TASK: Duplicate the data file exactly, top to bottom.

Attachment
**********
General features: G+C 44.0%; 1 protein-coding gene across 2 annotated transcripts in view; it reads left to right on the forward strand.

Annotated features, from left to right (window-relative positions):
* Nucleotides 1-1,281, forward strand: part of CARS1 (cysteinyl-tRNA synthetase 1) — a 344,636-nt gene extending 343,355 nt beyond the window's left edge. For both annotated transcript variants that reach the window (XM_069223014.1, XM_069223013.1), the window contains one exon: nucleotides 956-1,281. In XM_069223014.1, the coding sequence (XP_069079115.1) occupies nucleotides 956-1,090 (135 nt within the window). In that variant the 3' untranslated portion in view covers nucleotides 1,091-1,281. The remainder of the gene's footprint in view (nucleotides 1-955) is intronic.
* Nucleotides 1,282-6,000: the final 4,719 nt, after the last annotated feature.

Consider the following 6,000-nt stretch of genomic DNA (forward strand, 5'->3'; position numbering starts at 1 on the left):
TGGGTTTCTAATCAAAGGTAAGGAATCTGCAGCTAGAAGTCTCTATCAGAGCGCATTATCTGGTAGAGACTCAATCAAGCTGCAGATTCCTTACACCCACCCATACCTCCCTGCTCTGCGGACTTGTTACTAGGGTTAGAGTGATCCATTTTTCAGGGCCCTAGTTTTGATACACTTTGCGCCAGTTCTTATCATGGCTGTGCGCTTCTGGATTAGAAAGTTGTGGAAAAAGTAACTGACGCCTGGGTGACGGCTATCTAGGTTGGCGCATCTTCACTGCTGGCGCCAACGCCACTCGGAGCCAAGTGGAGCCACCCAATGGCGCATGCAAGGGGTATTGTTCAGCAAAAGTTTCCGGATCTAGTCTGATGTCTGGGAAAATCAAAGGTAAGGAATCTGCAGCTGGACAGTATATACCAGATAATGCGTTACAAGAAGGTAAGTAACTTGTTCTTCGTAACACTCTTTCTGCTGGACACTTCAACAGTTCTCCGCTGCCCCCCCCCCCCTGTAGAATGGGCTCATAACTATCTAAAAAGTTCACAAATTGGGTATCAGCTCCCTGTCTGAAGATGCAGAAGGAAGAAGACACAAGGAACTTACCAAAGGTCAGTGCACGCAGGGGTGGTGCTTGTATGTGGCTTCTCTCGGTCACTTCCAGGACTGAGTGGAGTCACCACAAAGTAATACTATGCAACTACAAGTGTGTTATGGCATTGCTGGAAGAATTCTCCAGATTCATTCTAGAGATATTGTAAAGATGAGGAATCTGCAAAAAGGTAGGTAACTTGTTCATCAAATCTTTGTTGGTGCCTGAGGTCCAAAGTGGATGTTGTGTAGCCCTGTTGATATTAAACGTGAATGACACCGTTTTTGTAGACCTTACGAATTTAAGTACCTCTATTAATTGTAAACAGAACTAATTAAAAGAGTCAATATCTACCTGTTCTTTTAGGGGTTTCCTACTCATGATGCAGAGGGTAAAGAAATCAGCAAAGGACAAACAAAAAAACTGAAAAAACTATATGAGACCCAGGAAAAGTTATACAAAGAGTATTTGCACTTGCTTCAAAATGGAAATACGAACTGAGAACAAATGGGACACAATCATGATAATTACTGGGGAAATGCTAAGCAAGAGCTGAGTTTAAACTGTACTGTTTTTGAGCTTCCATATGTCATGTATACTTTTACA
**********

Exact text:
General features: G+C 44.0%; 1 protein-coding gene across 2 annotated transcripts in view; it reads left to right on the forward strand.

Annotated features, from left to right (window-relative positions):
* Nucleotides 1-1,281, forward strand: part of CARS1 (cysteinyl-tRNA synthetase 1) — a 344,636-nt gene extending 343,355 nt beyond the window's left edge. For both annotated transcript variants that reach the window (XM_069223014.1, XM_069223013.1), the window contains one exon: nucleotides 956-1,281. In XM_069223014.1, the coding sequence (XP_069079115.1) occupies nucleotides 956-1,090 (135 nt within the window). In that variant the 3' untranslated portion in view covers nucleotides 1,091-1,281. The remainder of the gene's footprint in view (nucleotides 1-955) is intronic.
* Nucleotides 1,282-6,000: the final 4,719 nt, after the last annotated feature.

Consider the following 6,000-nt stretch of genomic DNA (forward strand, 5'->3'; position numbering starts at 1 on the left):
TGGGTTTCTAATCAAAGGTAAGGAATCTGCAGCTAGAAGTCTCTATCAGAGCGCATTATCTGGTAGAGACTCAATCAAGCTGCAGATTCCTTACACCCACCCATACCTCCCTGCTCTGCGGACTTGTTACTAGGGTTAGAGTGATCCATTTTTCAGGGCCCTAGTTTTGATACACTTTGCGCCAGTTCTTATCATGGCTGTGCGCTTCTGGATTAGAAAGTTGTGGAAAAAGTAACTGACGCCTGGGTGACGGCTATCTAGGTTGGCGCATCTTCACTGCTGGCGCCAACGCCACTCGGAGCCAAGTGGAGCCACCCAATGGCGCATGCAAGGGGTATTGTTCAGCAAAAGTTTCCGGATCTAGTCTGATGTCTGGGAAAATCAAAGGTAAGGAATCTGCAGCTGGACAGTATATACCAGATAATGCGTTACAAGAAGGTAAGTAACTTGTTCTTCGTAACACTCTTTCTGCTGGACACTTCAACAGTTCTCCGCTGCCCCCCCCCCCCTGTAGAATGGGCTCATAACTATCTAAAAAGTTCACAAATTGGGTATCAGCTCCCTGTCTGAAGATGCAGAAGGAAGAAGACACAAGGAACTTACCAAAGGTCAGTGCACGCAGGGGTGGTGCTTGTATGTGGCTTCTCTCGGTCACTTCCAGGACTGAGTGGAGTCACCACAAAGTAATACTATGCAACTACAAGTGTGTTATGGCATTGCTGGAAGAATTCTCCAGATTCATTCTAGAGATATTGTAAAGATGAGGAATCTGCAAAAAGGTAGGTAACTTGTTCATCAAATCTTTGTTGGTGCCTGAGGTCCAAAGTGGATGTTGTGTAGCCCTGTTGATATTAAACGTGAATGACACCGTTTTTGTAGACCTTACGAATTTAAGTACCTCTATTAATTGTAAACAGAACTAATTAAAAGAGTCAATATCTACCTGTTCTTTTAGGGGTTTCCTACTCATGATGCAGAGGGTAAAGAAATCAGCAAAGGACAAACAAAAAAACTGAAAAAACTATATGAGACCCAGGAAAAGTTATACAAAGAGTATTTGCACTTGCTTCAAAATGGAAATACGAACTGAGAACAAATGGGACACAATCATGATAATTACTGGGGAAATGCTAAGCAAGAGCTGAGTTTAAACTGTACTGTTTTTGAGCTTCCATATGTCATGTATACTTTTACA